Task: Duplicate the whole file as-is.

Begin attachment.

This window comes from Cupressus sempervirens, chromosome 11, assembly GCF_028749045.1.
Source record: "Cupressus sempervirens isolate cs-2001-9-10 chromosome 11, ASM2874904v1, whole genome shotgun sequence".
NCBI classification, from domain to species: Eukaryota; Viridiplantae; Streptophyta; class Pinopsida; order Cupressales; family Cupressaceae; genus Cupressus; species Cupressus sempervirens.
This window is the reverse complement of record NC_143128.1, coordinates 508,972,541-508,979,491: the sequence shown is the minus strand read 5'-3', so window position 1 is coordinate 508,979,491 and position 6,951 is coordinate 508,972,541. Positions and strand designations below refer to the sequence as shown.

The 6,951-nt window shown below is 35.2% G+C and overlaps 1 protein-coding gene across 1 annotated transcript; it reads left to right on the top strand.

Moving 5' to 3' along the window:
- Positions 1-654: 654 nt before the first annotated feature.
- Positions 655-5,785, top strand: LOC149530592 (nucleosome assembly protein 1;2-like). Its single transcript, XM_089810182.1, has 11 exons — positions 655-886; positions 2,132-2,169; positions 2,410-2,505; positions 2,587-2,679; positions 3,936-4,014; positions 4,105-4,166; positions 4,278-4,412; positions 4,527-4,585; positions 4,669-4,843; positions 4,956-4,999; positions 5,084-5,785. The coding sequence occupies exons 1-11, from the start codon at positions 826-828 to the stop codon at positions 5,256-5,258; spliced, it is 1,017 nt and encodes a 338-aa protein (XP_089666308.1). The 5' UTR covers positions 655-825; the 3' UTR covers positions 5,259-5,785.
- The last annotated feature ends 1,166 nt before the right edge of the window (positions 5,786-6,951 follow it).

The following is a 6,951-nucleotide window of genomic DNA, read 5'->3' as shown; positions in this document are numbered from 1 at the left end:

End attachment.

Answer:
This window comes from Cupressus sempervirens, chromosome 11, assembly GCF_028749045.1.
Source record: "Cupressus sempervirens isolate cs-2001-9-10 chromosome 11, ASM2874904v1, whole genome shotgun sequence".
NCBI classification, from domain to species: Eukaryota; Viridiplantae; Streptophyta; class Pinopsida; order Cupressales; family Cupressaceae; genus Cupressus; species Cupressus sempervirens.
This window is the reverse complement of record NC_143128.1, coordinates 508,972,541-508,979,491: the sequence shown is the minus strand read 5'-3', so window position 1 is coordinate 508,979,491 and position 6,951 is coordinate 508,972,541. Positions and strand designations below refer to the sequence as shown.

The 6,951-nt window shown below is 35.2% G+C and overlaps 1 protein-coding gene across 1 annotated transcript; it reads left to right on the top strand.

Moving 5' to 3' along the window:
- Positions 1-654: 654 nt before the first annotated feature.
- Positions 655-5,785, top strand: LOC149530592 (nucleosome assembly protein 1;2-like). Its single transcript, XM_089810182.1, has 11 exons — positions 655-886; positions 2,132-2,169; positions 2,410-2,505; positions 2,587-2,679; positions 3,936-4,014; positions 4,105-4,166; positions 4,278-4,412; positions 4,527-4,585; positions 4,669-4,843; positions 4,956-4,999; positions 5,084-5,785. The coding sequence occupies exons 1-11, from the start codon at positions 826-828 to the stop codon at positions 5,256-5,258; spliced, it is 1,017 nt and encodes a 338-aa protein (XP_089666308.1). The 5' UTR covers positions 655-825; the 3' UTR covers positions 5,259-5,785.
- The last annotated feature ends 1,166 nt before the right edge of the window (positions 5,786-6,951 follow it).

The following is a 6,951-nucleotide window of genomic DNA, read 5'->3' as shown; positions in this document are numbered from 1 at the left end: